After Peter acknowledges Jesus to be the Son of the living God, he rejects the possibility of Jesus’ death.

            On his way to crucifixion religious leaders taunt him, Son of God?  ~ Prove it!

            On the cross: Doesn’t God love you enough to rescue you?

All the temptations go right back to the snake’s twisting of Adam’s and Eve’s relationship with God. They could not obey, could not trust God. Jesus does. Can we?

Lent is a season of penitence, when we are to make concerted efforts to reorient our lives to God. From Genesis and Matthew, we learn that that basically means to trust God. It’s more complex, because ‘we’ is not the numerous ‘I’s in the room, we is the people of God, which is every human-being. So yes, we have our individual work to do, we also have our communal work, as a church, a city, a county, a state, a nation, and a world, in a vast cosmos to do.

Everything begins with: Is this who I am?  who we are? Does this improve relationships between ourselves? Does this improve our stewardship of the earth? Does this reflect the relationship God seeks to have with us? If there is any doubt that one answer is not a resounding YES we should pause, until we receive the wisdom for said knowledge to contribute to everyone living life on earth as it is in heaven.

 


[i] imdb.com, http://www.imdb.com/character/ch0002031/bio, Ian Malcom, Jurassic Park, 1993
[ii] Krull, 1983, imdb, http://www.imdb.com/title/tt0085811/?ref_=nv_sr_1

Genesis:
New Interpreter’s Bible, TERENCE E. FRETHEIM, THE BOOK OF GENESIS, INTRODUCTION, COMMENTARY, AND REFLECTIONS,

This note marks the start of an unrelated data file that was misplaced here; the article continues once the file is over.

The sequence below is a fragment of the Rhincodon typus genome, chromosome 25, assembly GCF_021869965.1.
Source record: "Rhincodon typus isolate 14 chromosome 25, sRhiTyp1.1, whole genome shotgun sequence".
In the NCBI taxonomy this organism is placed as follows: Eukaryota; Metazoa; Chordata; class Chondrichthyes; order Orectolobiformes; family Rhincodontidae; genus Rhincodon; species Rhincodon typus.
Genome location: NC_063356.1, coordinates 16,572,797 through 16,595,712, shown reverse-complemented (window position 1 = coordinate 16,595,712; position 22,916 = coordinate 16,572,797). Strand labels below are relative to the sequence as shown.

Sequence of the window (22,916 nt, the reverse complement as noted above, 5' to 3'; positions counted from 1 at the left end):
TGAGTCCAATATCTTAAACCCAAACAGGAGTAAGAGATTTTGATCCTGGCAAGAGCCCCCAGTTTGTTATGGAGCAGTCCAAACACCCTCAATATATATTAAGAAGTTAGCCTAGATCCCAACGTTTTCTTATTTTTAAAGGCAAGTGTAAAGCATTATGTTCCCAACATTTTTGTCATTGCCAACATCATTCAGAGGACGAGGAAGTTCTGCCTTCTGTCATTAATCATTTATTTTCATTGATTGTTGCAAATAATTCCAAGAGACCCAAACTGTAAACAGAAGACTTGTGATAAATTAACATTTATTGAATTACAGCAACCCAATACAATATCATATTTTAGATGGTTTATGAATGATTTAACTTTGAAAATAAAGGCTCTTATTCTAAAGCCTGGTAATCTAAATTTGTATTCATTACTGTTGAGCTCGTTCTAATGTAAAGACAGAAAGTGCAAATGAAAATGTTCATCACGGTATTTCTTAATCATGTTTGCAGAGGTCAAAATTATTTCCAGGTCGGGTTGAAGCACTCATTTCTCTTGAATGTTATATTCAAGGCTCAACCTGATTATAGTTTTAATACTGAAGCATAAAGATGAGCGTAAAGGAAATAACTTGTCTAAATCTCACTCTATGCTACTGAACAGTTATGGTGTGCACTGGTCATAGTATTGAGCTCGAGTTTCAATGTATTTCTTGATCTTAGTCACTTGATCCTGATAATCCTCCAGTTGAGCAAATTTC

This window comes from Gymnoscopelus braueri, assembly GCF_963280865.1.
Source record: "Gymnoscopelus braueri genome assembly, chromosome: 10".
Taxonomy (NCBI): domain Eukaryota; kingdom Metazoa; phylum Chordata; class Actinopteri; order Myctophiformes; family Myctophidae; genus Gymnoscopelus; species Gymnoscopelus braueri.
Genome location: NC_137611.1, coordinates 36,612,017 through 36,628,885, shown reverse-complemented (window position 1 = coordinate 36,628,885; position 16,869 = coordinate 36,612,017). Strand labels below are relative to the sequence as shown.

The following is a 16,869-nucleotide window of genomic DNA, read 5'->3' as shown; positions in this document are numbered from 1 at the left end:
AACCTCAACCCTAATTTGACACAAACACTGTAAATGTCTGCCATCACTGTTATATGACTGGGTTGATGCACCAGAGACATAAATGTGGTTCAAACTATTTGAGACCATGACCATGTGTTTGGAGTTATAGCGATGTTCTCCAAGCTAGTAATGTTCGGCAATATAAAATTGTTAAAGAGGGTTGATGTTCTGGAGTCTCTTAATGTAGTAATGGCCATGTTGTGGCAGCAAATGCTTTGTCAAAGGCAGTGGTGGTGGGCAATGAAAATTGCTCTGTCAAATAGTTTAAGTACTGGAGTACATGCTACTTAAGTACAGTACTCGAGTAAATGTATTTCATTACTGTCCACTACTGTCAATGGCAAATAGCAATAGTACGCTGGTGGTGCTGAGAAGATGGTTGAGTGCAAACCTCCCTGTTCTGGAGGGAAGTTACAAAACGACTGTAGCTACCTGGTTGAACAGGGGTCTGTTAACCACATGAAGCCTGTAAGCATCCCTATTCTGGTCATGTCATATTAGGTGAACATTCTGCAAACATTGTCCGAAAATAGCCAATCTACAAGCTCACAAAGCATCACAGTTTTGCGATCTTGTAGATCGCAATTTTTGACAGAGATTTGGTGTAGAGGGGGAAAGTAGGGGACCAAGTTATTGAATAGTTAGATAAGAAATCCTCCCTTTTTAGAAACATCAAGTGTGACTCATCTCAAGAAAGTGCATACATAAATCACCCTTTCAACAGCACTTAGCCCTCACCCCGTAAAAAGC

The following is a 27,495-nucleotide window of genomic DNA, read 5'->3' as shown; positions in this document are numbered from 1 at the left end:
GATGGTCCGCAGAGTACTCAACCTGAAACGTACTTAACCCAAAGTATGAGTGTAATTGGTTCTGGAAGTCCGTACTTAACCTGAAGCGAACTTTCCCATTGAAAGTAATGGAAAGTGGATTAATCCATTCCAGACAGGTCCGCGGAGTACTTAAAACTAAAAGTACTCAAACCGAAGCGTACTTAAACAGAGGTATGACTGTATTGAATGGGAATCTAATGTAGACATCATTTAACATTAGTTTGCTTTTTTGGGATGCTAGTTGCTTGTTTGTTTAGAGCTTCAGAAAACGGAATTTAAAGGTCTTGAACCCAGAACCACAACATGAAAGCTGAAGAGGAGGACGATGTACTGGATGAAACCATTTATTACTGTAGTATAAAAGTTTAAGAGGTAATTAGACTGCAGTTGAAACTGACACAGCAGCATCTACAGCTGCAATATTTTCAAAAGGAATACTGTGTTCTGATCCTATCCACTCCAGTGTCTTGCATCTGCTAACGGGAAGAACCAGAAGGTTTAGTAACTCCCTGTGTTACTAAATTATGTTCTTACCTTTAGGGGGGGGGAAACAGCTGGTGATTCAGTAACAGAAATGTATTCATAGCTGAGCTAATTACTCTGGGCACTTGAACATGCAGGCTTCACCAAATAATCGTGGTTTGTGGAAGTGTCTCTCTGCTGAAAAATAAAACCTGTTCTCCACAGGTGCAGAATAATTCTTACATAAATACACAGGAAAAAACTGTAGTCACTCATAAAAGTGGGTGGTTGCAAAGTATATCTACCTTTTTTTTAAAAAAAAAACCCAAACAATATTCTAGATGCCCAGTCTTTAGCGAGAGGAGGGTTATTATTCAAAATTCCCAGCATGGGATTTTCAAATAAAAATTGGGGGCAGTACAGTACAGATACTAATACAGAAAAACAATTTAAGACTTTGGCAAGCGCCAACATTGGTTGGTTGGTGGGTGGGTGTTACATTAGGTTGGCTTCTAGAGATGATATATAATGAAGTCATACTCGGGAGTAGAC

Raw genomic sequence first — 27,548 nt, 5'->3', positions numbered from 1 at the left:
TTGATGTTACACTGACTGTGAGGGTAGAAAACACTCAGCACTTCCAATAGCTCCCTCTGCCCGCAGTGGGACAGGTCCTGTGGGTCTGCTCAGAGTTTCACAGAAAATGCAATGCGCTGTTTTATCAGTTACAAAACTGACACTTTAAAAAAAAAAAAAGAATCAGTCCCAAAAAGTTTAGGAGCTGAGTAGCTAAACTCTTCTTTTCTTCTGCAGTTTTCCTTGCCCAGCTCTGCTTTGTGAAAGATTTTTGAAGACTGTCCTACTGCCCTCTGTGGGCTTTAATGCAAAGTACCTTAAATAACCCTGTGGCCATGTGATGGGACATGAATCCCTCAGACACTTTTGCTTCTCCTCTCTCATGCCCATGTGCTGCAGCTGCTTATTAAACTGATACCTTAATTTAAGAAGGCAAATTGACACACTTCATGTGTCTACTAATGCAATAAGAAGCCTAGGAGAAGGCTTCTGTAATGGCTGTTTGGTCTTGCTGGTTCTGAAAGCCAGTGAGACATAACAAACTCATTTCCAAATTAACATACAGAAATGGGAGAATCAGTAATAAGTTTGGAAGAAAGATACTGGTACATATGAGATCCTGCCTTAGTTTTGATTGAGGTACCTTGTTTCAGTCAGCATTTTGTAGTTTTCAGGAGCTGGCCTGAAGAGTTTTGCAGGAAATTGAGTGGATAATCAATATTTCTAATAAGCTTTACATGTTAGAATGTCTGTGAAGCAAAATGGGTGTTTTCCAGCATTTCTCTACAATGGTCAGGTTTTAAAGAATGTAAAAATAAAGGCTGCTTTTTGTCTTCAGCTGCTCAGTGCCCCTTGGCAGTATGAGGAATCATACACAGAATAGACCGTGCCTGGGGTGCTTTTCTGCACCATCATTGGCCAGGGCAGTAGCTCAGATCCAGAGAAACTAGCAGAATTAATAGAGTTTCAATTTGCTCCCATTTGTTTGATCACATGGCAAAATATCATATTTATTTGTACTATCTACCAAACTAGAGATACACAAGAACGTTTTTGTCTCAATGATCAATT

Interpretation, Genesis, Walter Bruggemann
Scott Hoezee , cep.calvinseminary.edu, http://cep.calvinseminary.edu/thisWeek/index.php, This Week at the Center for Excellence in Preaching, Next sunday is March 09, 2014 (Ordinary Time), This Week‘s Article: Old Testament Lectionary Text is: Genesis 2:15-17; 3:1-7
Working Preacher, workingpreacher.org, Commentary on Genesis 2:15-17; 3:1-7, Juliana Claassens

 [iii]  The New York Times, GRETCHEN REYNOLDS, PHYS ED FEBRUARY 19, 2014, 12:01 AM 37 Comments, The Genetics of Being a Daredevil
[iv] The New York Times, TARA PARKER-POPE, THE WELL COLUMN MARCH 3, 2014, 5:23 PM 68 Comments, The Breast Cancer Racial Gap
[v] New York Times, Sabrina Taverinse,  F.D.A. Weighs Fertility Method That Raises Ethical Questions, 2/25/2014
[vi] Andrew Pollack, New York Times, A Powerful New Way to Edit DNA, March 3, 2013
[vii] Working Preacher, workingpreacher.org, Commentary on Matthew 4:1-11 Judith Jones

Matthew
Hozee, ibid, The Lectionary Gospel Text is: Matthew 4:1-11
New Interpreter’s Bible, M. EUGENE BORING, THE GOSPEL OF MATTHEW, INTRODUCTION, COMMENTARY, AND REFLECTIONS
Interpretation, Matthew, Douglas R.A. Hare